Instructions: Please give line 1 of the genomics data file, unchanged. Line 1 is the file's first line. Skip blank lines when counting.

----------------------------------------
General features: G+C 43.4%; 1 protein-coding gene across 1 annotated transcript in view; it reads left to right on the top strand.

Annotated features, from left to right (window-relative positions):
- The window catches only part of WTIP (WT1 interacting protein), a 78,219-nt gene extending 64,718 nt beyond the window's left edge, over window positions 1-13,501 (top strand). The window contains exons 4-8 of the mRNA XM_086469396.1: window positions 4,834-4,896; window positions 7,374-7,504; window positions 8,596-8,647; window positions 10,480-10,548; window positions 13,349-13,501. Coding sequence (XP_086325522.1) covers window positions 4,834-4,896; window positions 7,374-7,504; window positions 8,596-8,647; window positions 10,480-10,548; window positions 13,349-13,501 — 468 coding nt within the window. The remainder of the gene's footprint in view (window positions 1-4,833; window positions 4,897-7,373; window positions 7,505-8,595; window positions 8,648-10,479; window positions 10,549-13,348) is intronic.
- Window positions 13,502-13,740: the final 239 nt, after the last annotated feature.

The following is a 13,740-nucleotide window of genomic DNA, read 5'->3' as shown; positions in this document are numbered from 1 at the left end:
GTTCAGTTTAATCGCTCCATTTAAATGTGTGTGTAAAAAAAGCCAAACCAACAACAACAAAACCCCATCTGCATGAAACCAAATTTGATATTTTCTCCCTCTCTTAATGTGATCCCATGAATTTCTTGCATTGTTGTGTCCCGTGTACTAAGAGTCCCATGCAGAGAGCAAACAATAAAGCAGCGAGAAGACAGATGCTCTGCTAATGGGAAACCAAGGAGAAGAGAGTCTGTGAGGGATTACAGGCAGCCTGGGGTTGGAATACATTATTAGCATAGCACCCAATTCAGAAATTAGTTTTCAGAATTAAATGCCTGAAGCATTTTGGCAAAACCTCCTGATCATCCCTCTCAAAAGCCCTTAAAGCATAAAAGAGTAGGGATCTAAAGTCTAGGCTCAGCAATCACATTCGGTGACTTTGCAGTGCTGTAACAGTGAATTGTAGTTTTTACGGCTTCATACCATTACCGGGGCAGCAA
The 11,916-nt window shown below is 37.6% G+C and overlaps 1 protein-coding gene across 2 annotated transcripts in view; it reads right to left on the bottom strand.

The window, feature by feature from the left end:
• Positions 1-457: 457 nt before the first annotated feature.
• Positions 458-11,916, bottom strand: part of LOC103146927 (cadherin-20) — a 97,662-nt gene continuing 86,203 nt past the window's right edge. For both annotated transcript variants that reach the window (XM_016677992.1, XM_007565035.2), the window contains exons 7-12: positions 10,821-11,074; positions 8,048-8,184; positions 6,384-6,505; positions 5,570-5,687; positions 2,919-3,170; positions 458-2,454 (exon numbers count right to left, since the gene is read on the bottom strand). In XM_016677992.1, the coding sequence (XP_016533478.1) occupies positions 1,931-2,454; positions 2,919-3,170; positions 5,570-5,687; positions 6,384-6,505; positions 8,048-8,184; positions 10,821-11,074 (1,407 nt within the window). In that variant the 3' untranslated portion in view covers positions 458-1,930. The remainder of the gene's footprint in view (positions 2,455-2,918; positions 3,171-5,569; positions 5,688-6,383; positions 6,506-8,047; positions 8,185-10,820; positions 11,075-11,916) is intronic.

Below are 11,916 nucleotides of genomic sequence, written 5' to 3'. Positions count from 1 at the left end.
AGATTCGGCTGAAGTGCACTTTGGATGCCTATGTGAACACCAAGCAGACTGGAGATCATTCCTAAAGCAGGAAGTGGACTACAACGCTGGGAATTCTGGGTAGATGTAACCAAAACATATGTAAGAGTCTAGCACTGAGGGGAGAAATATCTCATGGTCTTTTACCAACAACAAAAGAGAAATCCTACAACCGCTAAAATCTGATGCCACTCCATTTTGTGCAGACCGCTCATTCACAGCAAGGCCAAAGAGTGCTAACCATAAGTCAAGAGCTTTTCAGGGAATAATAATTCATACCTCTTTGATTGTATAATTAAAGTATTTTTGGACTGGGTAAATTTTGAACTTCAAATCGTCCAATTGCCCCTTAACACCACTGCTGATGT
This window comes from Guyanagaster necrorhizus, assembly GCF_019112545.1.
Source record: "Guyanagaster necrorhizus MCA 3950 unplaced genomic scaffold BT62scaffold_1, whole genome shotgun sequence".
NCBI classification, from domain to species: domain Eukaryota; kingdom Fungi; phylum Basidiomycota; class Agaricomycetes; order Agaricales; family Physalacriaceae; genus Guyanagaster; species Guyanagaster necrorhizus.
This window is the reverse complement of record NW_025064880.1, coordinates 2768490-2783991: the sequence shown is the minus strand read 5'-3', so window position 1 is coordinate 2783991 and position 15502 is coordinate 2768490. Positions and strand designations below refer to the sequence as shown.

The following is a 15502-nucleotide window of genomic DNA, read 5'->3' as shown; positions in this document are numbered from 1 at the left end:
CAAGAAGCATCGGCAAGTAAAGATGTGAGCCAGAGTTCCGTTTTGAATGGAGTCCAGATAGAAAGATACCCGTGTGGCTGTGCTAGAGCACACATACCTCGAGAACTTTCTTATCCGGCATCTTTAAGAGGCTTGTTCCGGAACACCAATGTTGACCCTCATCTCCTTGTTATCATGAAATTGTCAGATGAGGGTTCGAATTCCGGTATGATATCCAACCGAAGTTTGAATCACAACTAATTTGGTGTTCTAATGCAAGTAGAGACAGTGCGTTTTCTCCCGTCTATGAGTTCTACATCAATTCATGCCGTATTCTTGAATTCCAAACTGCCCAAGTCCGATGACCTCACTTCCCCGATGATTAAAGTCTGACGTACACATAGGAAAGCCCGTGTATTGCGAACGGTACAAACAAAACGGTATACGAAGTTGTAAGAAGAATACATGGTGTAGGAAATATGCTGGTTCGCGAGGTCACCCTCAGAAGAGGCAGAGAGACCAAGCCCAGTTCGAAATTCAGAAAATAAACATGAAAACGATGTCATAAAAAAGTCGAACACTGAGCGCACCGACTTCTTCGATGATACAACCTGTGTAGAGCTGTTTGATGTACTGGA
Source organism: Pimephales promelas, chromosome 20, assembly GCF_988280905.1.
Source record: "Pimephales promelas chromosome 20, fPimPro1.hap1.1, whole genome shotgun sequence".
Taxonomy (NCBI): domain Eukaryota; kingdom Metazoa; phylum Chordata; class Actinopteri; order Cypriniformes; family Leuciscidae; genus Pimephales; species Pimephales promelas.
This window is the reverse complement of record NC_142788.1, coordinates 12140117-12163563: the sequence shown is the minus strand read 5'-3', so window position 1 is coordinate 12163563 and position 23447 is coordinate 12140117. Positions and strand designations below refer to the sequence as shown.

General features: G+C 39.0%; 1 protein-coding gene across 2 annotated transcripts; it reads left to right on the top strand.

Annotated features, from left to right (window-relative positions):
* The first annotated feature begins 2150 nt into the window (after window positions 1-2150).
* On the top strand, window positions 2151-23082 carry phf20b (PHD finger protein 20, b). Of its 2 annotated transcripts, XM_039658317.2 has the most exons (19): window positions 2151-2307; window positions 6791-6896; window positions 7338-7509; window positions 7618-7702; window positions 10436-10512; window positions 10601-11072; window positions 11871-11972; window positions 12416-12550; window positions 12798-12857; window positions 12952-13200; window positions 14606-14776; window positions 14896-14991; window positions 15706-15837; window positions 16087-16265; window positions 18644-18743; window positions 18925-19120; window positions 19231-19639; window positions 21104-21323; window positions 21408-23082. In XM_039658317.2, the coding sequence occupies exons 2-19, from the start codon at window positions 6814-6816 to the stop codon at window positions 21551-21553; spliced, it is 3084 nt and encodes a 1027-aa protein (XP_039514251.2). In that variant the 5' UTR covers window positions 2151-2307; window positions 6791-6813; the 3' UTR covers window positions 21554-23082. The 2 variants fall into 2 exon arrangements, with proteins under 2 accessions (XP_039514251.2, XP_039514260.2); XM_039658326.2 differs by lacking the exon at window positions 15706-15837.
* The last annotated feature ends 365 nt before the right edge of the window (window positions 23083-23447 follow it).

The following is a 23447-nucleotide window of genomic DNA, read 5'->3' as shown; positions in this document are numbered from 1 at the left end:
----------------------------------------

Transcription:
General features: G+C 43.4%; 1 protein-coding gene across 1 annotated transcript in view; it reads left to right on the top strand.